Vladimir Nabokov

NABOKV-L post 0023639, Wed, 6 Feb 2013 05:51:38 -0800

Re: War and Peace
Dear Jansy and the List,

Napoleon? 1815? Beethoven! (anyone interested in my new interpretation of
Beethoven's 9th Symphony, the first movement thereof actually, may write to me
off the List)

Also my response to you regarding Ada/V Sirin never got sent - please, all of
you who are still using AT&T please dump them - sell stock, find another
internet provider - after being without internet/email for weeks on end, I
finally switched to Verizon (VZ on the NYSE).

I will copy my response to you below:

Dear Jansy,

How lovely to hear from you again. The title is not 'frost' or 'sleet' as I had
guessed, but 'cluster' [but note the interesting confluence of r, s and t that I
guessed at] (as in grapes) which is very appropriate for the small collection of
delicate poems contained in what was actually a pamphlet. Thanks to Michael
Juliar for this information. Alexey Sklyarenko also provided additional
bibliographical information. I am also appending some links below that Matt Roth
contributed. *

Who is Ada? Literally 'she who must be obeyed' or 'the lady from Hell.' Who is
Ada? [ah, da!] A poisoner? certainly. A femme fatale? Most definitely. Greedy?
Insatiable? Yes, she is all those things. But she is also a great scientist, a
consummate gameswoman (see the current film version of Anna Karenina to see how
she and Van played a much more interesting game than Scrabble) and most
important, she is much loved - firstly by her brother, who only fantasizes a
sexual relationship with the one woman who was not in love with him - but by
everyone who encounters her. The clue to her power is her name. A palindrome, a
pun, a miror image and a mirror.

Who hates her? Her author. Why? I have no idea.

ps She also goes by other names Mrs Percy de Prey, and is she not also perhaps
Mrs Ronald Oranger? In other words, is she not immortal? Lilith herself perhaps?
By the way, some may recall the phrase 'she who must be obeyed' from the
wonderful old Mystery! series on tv - Rumpole of the Bailey, with its main theme
in gavotte form for a bassoon. They don't make them like that any more. Anyway,
'she who must be obeyed,' is reference to a potboiler by the author of 'King
Solomon's Mines' whose name escapes me at the moment. Very popular in his day,
now, alas an obscurity.

*Hi Carolyn,
Nice to hear from you on the list. I’m sorry to learr that you have been laid
up, appropriately or not, but glad you are back and, I hope, feeling better.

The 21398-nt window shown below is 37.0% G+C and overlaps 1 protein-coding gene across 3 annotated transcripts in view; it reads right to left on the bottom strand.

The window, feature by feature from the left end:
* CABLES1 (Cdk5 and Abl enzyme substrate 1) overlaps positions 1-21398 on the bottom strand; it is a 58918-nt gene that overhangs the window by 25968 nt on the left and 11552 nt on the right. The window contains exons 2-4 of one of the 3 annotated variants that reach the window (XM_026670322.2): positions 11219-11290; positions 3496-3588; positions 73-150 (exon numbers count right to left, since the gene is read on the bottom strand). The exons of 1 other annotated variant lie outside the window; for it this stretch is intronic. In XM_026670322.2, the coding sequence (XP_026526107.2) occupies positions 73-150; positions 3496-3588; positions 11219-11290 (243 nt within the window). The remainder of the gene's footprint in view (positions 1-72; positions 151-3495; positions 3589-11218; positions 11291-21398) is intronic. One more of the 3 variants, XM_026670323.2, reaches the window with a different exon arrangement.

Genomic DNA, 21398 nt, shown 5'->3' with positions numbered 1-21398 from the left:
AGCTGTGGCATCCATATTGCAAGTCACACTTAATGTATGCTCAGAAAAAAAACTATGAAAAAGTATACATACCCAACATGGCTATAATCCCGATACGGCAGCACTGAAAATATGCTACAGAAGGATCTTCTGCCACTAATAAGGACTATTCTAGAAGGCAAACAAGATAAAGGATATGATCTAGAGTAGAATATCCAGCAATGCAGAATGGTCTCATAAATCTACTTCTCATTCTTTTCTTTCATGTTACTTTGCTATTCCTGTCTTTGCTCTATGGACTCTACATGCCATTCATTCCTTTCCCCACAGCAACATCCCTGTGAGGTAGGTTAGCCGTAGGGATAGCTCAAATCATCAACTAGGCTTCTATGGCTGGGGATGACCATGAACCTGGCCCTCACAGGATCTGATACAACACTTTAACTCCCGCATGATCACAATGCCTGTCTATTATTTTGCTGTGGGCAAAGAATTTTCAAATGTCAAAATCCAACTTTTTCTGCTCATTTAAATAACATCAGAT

Wonderful to hear of your acquisitions. I found a rather incomplete link to
some info on Grozd’
here: http://books.google.com/books?id=2-2RiEvaZGQC&pg=PA203&lpg=PA203&dq=grozd+sirin+berlin&source=bl&ots=PihWtYihZU&sig=f55TAAQ-Ap7f4ieDzed9tNS0QhM&hl=en&sa=X&ei=d1QJUejvAZGK9QTX7IDoBQ&ved=0CEUQ6AEwBA#v=onepage&q=grozd%20sirin%20berlin&f=false

Boyd has a little on it in The Russian Years, but not much.

Also a good bit
here: http://books.google.com/books?id=sVpkLlvNXuEC&pg=PA16&dq=%22the+cluster%22+sirin&hl=en&sa=X&ei=jFYJUa3nEZGI9QSlnYCgAw&ved=0CDgQ6AEwAg#v=onepage&q=%22the%20cluster%22%20sirin&f=false

But perhaps you knew all this already or I mistranslated your French and sent
this for no good reason anyway. C’est etc.

All the best,

Matthew Roth
Associate Professor and Chair, English Department
Messiah College
On Jan 30, 2013, at 12:22 PM, Jansy wrote:

Jansy Mello: Welcome back to the List, Carolyn.[C.Kunin greets "Dorogoi Alexey &
List" and adds a private joke to JM, often nicknamed "Etsy etsy etsy" by her,
after Dmitri Nabokov once complained about her use of "etc etc" in an ancient
N-L posting in which she vaguely praised his talents. C.K informs that VN's
complete pen name is V.Sirin, following the entry in Grozd'(frost? a ne moroz)'
that was signed by V Sirin, Berlin, 1923.[ ]. The sad Chekhovian news is that
his great translator, Michael Heim died three months ago in Santa Monica.
How interesting, is the title of the book "Frost"? Are they poems?

From: Jansy <jansy@AETERN.US>
Sent: Tue, February 5, 2013 5:04:49 PM
Subject: Re: [NABOKV-L] War and Peace

PS: I checked 1815 using wikipedia.
Treaty of Paris of 1815, was signed on 20 November 1815 following the defeat
and second abdication of Napoleon Bonaparte. In February, Napoleon had escaped
from his exile on Elba; he entered Paris on 20 March, beginning the Hundred
Days of his restored rule. Four days after France's defeat in the Battle of
Waterloo, Napoleon was persuaded to abdicate again, on 22 June. King Louis
XVIII, who had fled the country when Napoleon arrived in Paris, took the throne
for a second time on 8 July.In addition to the definitive peace treaty between
France and Great Britain, Austria, Prussia and Russia, there were four
additional conventions and the act confirming the neutrality of Switzerland
signed on the same day
-----Mensagem Original-----
>De: Jansy
>Enviada em: segunda-feira, 4 de fevereiro de 2013 22:41
>Assunto: Re: [NABOKV-L] War and Peace
>A.Sklyarenko: "Among the servants, fifteen at least were of French
>extraction — descendants of immigrants who had settled in America after
>England had annexed their beautiful and unfortunate country in 1815. (1.40)"
>Because Napoleon is not mentioned in Ada, we can assume that he did not exist
>on Antiterra (Earth's twin planet on which Ada is set). Anyway, Josephine de
>Beauharnais (Napoleon's first wife) is known on Demonia as "Queen Josephine"
>(1.5) The Napoleonic Wars were described by Tolstoy in War and Peace
>(1862-69). I wonder if anybody has pointed out that the novel's title was
>borrowed from Pushkin's Boris Godunov (Night. Cell in the Monastery of
>Jansy Mello: There are several references to "Wellington" in ADA to point
>to trees, mountain, city, Grace Erminin's married surname (no wellies,
>Wouldn't these indicate Napoleon's existence in Antiterra?
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